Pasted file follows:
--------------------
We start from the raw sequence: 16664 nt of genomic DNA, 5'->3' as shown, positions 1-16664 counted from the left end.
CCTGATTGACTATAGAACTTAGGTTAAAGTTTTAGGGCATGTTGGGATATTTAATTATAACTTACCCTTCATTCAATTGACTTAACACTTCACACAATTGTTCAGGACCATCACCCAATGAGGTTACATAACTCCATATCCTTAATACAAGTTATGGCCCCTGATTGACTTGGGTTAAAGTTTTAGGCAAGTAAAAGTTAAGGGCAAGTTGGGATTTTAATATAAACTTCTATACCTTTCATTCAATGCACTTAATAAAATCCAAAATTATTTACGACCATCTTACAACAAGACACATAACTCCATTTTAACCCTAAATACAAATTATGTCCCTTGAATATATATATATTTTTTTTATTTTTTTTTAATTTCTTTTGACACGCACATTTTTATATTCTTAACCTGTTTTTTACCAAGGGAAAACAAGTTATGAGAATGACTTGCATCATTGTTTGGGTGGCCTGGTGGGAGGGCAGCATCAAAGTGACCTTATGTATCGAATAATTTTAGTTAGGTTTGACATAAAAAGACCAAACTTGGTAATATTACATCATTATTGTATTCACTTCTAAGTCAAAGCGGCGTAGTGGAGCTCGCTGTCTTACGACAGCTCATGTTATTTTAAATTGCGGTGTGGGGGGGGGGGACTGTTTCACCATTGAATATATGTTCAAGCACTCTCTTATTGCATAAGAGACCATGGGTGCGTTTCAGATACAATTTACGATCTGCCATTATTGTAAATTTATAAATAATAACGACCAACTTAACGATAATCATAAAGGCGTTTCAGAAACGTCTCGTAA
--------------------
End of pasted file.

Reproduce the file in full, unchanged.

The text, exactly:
We start from the raw sequence: 16664 nt of genomic DNA, 5'->3' as shown, positions 1-16664 counted from the left end.
CCTGATTGACTATAGAACTTAGGTTAAAGTTTTAGGGCATGTTGGGATATTTAATTATAACTTACCCTTCATTCAATTGACTTAACACTTCACACAATTGTTCAGGACCATCACCCAATGAGGTTACATAACTCCATATCCTTAATACAAGTTATGGCCCCTGATTGACTTGGGTTAAAGTTTTAGGCAAGTAAAAGTTAAGGGCAAGTTGGGATTTTAATATAAACTTCTATACCTTTCATTCAATGCACTTAATAAAATCCAAAATTATTTACGACCATCTTACAACAAGACACATAACTCCATTTTAACCCTAAATACAAATTATGTCCCTTGAATATATATATATTTTTTTTATTTTTTTTTAATTTCTTTTGACACGCACATTTTTATATTCTTAACCTGTTTTTTACCAAGGGAAAACAAGTTATGAGAATGACTTGCATCATTGTTTGGGTGGCCTGGTGGGAGGGCAGCATCAAAGTGACCTTATGTATCGAATAATTTTAGTTAGGTTTGACATAAAAAGACCAAACTTGGTAATATTACATCATTATTGTATTCACTTCTAAGTCAAAGCGGCGTAGTGGAGCTCGCTGTCTTACGACAGCTCATGTTATTTTAAATTGCGGTGTGGGGGGGGGGGACTGTTTCACCATTGAATATATGTTCAAGCACTCTCTTATTGCATAAGAGACCATGGGTGCGTTTCAGATACAATTTACGATCTGCCATTATTGTAAATTTATAAATAATAACGACCAACTTAACGATAATCATAAAGGCGTTTCAGAAACGTCTCGTAA